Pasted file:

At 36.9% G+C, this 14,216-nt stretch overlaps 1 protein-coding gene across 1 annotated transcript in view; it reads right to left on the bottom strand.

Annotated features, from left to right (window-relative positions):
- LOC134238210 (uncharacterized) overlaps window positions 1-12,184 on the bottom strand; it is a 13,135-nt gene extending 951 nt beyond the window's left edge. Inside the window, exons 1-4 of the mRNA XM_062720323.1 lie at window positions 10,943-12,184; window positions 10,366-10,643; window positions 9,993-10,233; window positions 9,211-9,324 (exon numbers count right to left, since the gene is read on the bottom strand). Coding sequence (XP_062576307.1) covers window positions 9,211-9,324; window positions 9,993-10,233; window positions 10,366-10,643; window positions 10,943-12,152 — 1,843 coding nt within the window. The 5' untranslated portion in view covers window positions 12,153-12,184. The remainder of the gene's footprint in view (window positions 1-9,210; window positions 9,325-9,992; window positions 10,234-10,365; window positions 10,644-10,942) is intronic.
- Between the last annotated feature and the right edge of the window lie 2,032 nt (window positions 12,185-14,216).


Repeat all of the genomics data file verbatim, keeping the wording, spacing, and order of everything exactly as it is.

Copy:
At 36.9% G+C, this 14,216-nt stretch overlaps 1 protein-coding gene across 1 annotated transcript in view; it reads right to left on the bottom strand.

Annotated features, from left to right (window-relative positions):
- LOC134238210 (uncharacterized) overlaps window positions 1-12,184 on the bottom strand; it is a 13,135-nt gene extending 951 nt beyond the window's left edge. Inside the window, exons 1-4 of the mRNA XM_062720323.1 lie at window positions 10,943-12,184; window positions 10,366-10,643; window positions 9,993-10,233; window positions 9,211-9,324 (exon numbers count right to left, since the gene is read on the bottom strand). Coding sequence (XP_062576307.1) covers window positions 9,211-9,324; window positions 9,993-10,233; window positions 10,366-10,643; window positions 10,943-12,152 — 1,843 coding nt within the window. The 5' untranslated portion in view covers window positions 12,153-12,184. The remainder of the gene's footprint in view (window positions 1-9,210; window positions 9,325-9,992; window positions 10,234-10,365; window positions 10,644-10,942) is intronic.
- Between the last annotated feature and the right edge of the window lie 2,032 nt (window positions 12,185-14,216).